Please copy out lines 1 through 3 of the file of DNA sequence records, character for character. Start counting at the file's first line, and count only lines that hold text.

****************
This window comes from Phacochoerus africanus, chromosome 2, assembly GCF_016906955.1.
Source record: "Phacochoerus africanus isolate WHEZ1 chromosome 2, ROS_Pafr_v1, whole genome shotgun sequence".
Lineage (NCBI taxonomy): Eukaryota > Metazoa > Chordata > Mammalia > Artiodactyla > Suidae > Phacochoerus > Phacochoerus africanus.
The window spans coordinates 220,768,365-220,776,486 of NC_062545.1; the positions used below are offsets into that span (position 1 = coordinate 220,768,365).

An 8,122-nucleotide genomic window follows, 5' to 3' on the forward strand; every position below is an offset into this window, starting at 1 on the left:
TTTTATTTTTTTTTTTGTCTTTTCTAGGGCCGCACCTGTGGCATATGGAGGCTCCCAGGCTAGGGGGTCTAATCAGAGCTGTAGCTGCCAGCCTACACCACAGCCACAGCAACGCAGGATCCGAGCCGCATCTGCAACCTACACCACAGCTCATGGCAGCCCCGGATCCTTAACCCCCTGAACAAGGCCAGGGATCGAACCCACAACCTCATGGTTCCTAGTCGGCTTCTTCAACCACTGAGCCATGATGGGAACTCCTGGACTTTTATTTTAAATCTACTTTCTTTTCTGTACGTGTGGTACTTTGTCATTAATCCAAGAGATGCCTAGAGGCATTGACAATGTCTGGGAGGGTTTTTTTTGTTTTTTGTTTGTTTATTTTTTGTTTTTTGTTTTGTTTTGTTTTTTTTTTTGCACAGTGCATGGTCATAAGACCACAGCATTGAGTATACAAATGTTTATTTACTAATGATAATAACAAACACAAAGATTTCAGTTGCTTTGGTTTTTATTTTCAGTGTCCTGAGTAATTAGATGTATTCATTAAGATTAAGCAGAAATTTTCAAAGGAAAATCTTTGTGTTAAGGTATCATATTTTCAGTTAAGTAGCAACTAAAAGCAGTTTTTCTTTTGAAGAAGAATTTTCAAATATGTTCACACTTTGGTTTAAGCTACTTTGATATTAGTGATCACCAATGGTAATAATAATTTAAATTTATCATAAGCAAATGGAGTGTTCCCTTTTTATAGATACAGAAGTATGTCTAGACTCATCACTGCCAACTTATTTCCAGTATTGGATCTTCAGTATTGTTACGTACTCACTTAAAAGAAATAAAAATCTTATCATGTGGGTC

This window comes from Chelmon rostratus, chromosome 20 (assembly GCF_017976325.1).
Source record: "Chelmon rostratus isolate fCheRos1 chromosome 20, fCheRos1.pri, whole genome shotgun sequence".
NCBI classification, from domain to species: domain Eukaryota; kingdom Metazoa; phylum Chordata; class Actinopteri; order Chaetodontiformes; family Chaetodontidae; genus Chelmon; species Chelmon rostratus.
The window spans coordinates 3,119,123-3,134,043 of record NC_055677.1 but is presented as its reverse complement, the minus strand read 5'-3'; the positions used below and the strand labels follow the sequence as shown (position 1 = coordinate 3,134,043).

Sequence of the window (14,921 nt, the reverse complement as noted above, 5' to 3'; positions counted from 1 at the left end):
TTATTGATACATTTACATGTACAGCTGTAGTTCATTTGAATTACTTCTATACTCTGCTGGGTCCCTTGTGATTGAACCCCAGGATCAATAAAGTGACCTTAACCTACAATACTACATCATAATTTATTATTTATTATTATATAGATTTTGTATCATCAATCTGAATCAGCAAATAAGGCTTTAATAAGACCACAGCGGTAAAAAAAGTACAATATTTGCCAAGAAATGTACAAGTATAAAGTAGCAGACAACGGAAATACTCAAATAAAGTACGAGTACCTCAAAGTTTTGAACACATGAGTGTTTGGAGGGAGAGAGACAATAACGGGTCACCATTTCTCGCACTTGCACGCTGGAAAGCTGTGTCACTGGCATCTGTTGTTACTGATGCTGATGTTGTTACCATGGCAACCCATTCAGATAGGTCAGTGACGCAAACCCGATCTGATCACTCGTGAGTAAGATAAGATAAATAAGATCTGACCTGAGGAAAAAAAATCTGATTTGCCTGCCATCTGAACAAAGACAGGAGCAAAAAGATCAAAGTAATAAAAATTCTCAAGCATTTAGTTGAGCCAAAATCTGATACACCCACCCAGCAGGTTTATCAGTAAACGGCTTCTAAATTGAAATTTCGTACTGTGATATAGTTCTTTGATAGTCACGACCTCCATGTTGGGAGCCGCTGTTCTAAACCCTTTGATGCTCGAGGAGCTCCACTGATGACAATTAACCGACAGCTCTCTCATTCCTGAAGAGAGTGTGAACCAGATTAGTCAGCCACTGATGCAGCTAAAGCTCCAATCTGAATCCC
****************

This window comes from Phacochoerus africanus, chromosome 2, assembly GCF_016906955.1.
Source record: "Phacochoerus africanus isolate WHEZ1 chromosome 2, ROS_Pafr_v1, whole genome shotgun sequence".
Lineage (NCBI taxonomy): Eukaryota > Metazoa > Chordata > Mammalia > Artiodactyla > Suidae > Phacochoerus > Phacochoerus africanus.